Why Will No Attorney Take My Medical Malpractice Case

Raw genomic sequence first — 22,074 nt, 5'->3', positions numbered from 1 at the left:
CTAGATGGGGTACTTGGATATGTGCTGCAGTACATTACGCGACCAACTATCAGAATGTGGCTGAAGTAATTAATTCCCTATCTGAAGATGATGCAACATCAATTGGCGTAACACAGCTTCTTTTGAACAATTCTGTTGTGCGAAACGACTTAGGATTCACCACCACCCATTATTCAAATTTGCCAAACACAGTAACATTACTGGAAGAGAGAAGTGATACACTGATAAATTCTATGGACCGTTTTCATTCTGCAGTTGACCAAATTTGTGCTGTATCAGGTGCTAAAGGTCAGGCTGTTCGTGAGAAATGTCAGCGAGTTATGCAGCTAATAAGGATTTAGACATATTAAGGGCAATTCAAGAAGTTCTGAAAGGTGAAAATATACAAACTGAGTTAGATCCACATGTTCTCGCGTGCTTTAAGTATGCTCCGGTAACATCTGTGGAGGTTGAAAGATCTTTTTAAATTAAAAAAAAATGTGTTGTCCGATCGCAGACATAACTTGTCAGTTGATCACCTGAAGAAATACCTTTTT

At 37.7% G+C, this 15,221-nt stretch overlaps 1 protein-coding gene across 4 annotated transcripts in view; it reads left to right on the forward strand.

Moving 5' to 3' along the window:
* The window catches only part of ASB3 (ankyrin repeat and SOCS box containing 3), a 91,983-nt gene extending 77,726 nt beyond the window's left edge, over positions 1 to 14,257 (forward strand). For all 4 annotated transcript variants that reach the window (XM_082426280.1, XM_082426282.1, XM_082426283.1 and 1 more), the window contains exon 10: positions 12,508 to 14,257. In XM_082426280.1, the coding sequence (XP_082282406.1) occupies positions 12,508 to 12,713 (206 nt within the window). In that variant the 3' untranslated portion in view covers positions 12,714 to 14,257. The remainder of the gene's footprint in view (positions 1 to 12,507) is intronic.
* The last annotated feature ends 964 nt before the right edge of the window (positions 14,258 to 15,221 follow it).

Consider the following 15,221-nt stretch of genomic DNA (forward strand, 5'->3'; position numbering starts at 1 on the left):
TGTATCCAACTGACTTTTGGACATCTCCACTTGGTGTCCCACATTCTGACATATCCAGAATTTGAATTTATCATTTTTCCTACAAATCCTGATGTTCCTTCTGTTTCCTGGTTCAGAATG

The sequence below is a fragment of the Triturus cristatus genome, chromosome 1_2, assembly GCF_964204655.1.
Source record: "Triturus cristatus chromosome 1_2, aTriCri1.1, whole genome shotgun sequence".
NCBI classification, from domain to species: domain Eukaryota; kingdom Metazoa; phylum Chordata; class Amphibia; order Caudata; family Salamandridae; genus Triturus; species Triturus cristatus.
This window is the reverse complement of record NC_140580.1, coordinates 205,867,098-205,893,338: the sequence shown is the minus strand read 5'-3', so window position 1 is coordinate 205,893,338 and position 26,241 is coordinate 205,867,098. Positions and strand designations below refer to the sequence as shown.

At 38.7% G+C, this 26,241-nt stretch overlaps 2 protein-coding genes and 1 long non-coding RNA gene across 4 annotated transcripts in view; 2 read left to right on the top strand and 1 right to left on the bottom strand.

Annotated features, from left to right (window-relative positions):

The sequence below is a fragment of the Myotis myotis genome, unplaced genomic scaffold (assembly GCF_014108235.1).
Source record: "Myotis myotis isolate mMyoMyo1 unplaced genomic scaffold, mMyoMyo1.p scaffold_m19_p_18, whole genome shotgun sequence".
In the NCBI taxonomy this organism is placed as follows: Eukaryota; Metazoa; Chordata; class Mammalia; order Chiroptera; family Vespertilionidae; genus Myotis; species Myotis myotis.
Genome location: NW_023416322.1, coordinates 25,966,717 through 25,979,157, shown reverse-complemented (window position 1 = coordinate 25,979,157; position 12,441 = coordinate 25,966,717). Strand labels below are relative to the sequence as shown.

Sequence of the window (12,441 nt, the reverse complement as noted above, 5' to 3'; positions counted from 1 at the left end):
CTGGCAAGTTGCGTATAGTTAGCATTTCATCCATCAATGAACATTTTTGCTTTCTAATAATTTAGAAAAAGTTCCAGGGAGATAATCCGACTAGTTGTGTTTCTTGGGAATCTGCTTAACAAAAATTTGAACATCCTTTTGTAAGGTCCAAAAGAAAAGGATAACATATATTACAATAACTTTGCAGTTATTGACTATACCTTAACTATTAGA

Transcript: One question we often hear is, “Why will no attorney take my medical malpractice case?” Hi. I’m Indiana personal injury attorney David Holub. Oftentimes, we’re called by people who have called other attorneys and they find that nobody wants to take what they consider to be a good medical malpractice case, and the question is, “Why is that?” Specific reasons may vary, but one of the reasons that is always important is “Was there a serious injury?” If there was not a serious injury, it does not pay financially to try to pursue a medical malpractice case. You could be spending thousands of dollars on experts because you have to have an expert for a medical malpractice case. And if your injury is not serious, then most attorneys will tell you up front your injury is not serious enough to warrant pursuing a case. Another reason why your medical malpractice case is not accepted by an attorney is that sometimes doctors do things right, but get bad results. There’s no guarantee in the medical field, just like there’s no guarantee in the legal field, and sometimes doctors can do everything right, but not get the result that you hope for or that they hope for–that doesn’t mean that there’s been medical malpractice. Another reason why your case might be refused by an attorney is that too much time has passed. In Indiana, generally, it’s a two year statute of limitations time period. There are always exceptions, so call us. But if the attorney you talk to finds out that more than the two years time period has passed and they don’t discover any solid basis for allowing you to avoid that bar to filing an action, you probably won’t find the attorney accepting your case. Another situation which frequently leads to an attorney not accepting the case is if a doctor has no medical malpractice insurance. Sometimes the worst doctors practice without malpractice insurance. Another reason why an attorney may not accept a case is if a person has died and there’s no beneficiary who can recover. It’s very important if an elderly person dies that there be a beneficiary to pursue a case. For example, if someone elderly in a nursing home dies without any heirs or any dependents, that may justify not pursuing a case even though there has been what you would call substandard care and a serious injury. Another reason why an attorney may be reluctant to take a case is if the bills have been paid by Medicare and there is a huge Medicare pay-back lien. The law is that if Medicare pays for medical care and treatment, they get money back out of a lawsuit. So, for example, if a person is injured and is in a nursing home, and all of the bills for their injury are being paid by Medicare, sometimes it doesn’t make good economic sense even if there’s solid malpractice and solid damages to pursue that case because all the money, or a good percentage of it, would go back to the government to payback Medicare. Please consult our website for additional informational videos. Thank you.